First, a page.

There are quite a number of discussions on forums regarding how to improve Starcraft 2 as a whole after the MaNa vs. Firecake game. The constructive crowd of the community argues about where the problem is, and how to fix the problem. However, the arguments always revolve around one thing: Brood War.
Before I go further, I must state that I do not have experience with Brood War. I am definitely old enough during the era of Brood War but I did not have access to a PC at home back then. Anyway, the point that I want to get across is that the solutions to the issues observed in Starcraft 2 brought up by the community are fundamentally based on Brood War. We are essentially fixed to the mindset that Brood War is the way of RTS. I can understand the weight of Brood War in RTS design. After all, it carried the RTS genre to the e-sports scene it is now. However, it is a double-edged sword. When there is an observed “problem” in Starcraft 2, the train of thought often starts from Brood War. How Brood War was, and how Starcraft 2 can improved if it implements certain aspects of Brood War. If changes are made mainly based on these types of thoughts, then Starcraft 2 is simply a replicate of Brood War with better graphic.
But Brood War is the most balanced RTS game ever existed.
I do not want to argue with this statement as there is no consensus on how to evaluate “balance” objectively, and I have my own opinion on balance as well. I am not bashing Brood War, but rather throw a question out there. Is Brood War the only way a RTS game should be? There is nothing wrong with learning from the past (Brood War) and applying it in the future (Starcraft 2). But we must ask ourselves if we are really unintentionally shaping Starcraft 2 to be Brood War with better graphic.
I must state explicitly that I welcome improvement, but not changes for the sake of changing (not implying that the author of the video is). The video starts with a good comparison between the micro mechanics of Brood War and Starcraft 2. As I watched the video, I have been waiting for the author to explain why Brood War mechanism is better. At around 17:45, the cornerstone of the units of esports RTS games is stated as reliable, consistent and responsive. I agree with him totally. But in my opinion, Starcraft 2 has a different engine that is reliable, consistent and responsive in its own way. I’m not sure how “reliable” and “consistent” are conceptually distinct in this case. The important thing is the units in Starcraft 2 are acting in the way they are programmed in Starcraft 2 not Brood War. A bunch of Oracles attacking a Zealot is used as an example for inconsistency, but the Oracles are acting consistently. They are programmed not to “overkill”. If the same action is to be repeated in an experiment, the results should be consistent based on the same programming rules. As for unresponsiveness, the delay of Viking attack movement is used as the example. Vikings are not being unresponsive, but they simply respond in a different way from Brood War. Therefore, the key question is whether the Brood War mechanism is better than Starcraft 2, and why? It is easy to fall into the pitfall of making Starcraft 2 into Brood War with better graphic when answering this question.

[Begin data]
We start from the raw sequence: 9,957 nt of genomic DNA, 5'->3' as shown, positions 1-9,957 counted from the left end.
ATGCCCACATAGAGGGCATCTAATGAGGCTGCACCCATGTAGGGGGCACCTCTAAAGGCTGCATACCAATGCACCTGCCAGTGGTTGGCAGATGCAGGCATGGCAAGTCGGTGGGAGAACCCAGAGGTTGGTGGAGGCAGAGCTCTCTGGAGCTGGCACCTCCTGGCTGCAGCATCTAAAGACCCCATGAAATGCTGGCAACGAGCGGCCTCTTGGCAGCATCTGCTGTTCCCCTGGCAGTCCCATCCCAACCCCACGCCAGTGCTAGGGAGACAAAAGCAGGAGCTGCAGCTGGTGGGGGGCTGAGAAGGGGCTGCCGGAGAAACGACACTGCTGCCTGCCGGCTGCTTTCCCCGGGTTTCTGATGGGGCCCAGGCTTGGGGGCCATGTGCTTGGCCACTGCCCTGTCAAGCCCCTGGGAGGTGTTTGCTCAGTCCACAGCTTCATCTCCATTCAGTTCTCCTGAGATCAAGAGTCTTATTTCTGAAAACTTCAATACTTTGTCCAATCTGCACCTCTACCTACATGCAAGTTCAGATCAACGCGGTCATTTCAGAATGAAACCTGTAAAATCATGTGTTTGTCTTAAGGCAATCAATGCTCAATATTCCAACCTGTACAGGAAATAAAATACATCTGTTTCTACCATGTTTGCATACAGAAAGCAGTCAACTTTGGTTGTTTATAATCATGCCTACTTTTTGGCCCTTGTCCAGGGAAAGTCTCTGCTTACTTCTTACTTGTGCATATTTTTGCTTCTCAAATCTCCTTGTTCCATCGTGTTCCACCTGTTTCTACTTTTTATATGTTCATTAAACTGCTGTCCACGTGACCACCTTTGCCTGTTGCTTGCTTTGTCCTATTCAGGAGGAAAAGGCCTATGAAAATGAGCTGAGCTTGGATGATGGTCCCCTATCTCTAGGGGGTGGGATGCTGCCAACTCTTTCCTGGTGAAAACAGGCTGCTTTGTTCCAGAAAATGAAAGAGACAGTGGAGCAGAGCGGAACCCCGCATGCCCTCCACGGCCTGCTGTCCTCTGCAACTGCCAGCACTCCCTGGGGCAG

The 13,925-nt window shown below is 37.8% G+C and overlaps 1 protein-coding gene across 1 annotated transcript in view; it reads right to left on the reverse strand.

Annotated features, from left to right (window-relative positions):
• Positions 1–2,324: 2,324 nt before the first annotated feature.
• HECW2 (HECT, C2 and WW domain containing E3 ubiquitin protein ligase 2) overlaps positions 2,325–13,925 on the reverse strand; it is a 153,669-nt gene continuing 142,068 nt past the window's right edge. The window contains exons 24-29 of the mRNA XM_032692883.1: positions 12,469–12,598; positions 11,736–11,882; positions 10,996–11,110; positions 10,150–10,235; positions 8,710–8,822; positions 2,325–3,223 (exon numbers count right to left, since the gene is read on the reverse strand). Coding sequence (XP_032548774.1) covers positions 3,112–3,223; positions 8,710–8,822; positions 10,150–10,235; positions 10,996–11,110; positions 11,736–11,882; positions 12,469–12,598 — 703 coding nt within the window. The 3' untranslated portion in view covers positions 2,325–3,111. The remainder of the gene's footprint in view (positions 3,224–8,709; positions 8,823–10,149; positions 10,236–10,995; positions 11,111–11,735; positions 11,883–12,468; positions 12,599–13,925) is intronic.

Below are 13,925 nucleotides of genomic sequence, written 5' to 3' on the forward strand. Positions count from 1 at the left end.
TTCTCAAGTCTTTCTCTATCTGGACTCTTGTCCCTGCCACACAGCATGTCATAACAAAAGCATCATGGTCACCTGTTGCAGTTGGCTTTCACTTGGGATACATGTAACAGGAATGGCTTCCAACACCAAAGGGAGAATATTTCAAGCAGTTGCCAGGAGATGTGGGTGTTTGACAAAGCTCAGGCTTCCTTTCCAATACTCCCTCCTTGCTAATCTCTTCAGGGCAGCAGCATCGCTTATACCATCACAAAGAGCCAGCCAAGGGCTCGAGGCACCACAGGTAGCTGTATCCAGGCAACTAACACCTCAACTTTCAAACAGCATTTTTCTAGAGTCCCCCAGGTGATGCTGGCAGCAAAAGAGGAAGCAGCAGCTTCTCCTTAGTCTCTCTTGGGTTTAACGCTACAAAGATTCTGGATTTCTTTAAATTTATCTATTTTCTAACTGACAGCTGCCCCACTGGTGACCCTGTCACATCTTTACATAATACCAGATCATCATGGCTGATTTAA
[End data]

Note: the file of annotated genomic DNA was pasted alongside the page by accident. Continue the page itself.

In fact, this dilemma of change is evident in academia. For a paper to be accepted in a journal, it has to go through the “desk” first. If you submit a physics paper to a psychology journal, it will get desk rejected. If the paper fulfills the requirement of the specific journal, it will get to the editor. The editor, who is almost certainly a somebody in the field, will decide if the paper is worthy of further review. If yes, the editor would choose to send the paper to several reviewers who have capability to review the specific topic of the paper within the field. These reviewers are not just anybody, they are established academics themselves and have published decently. Usually, they have publications in that journal to be a reviewer. Imagine this, reviewers receive a paper that has groundbreaking concepts and findings, which suggest the paradigms and assumptions that reviewers held dear to for their whole career are inaccurate. The reviewers are unlikely to give the green light. Very unlikely. I am not saying they are self-serving, it is normal for them to think that way. It is very hard for one to change his or her belief when it has already been accepted and reinforced by others for a long time.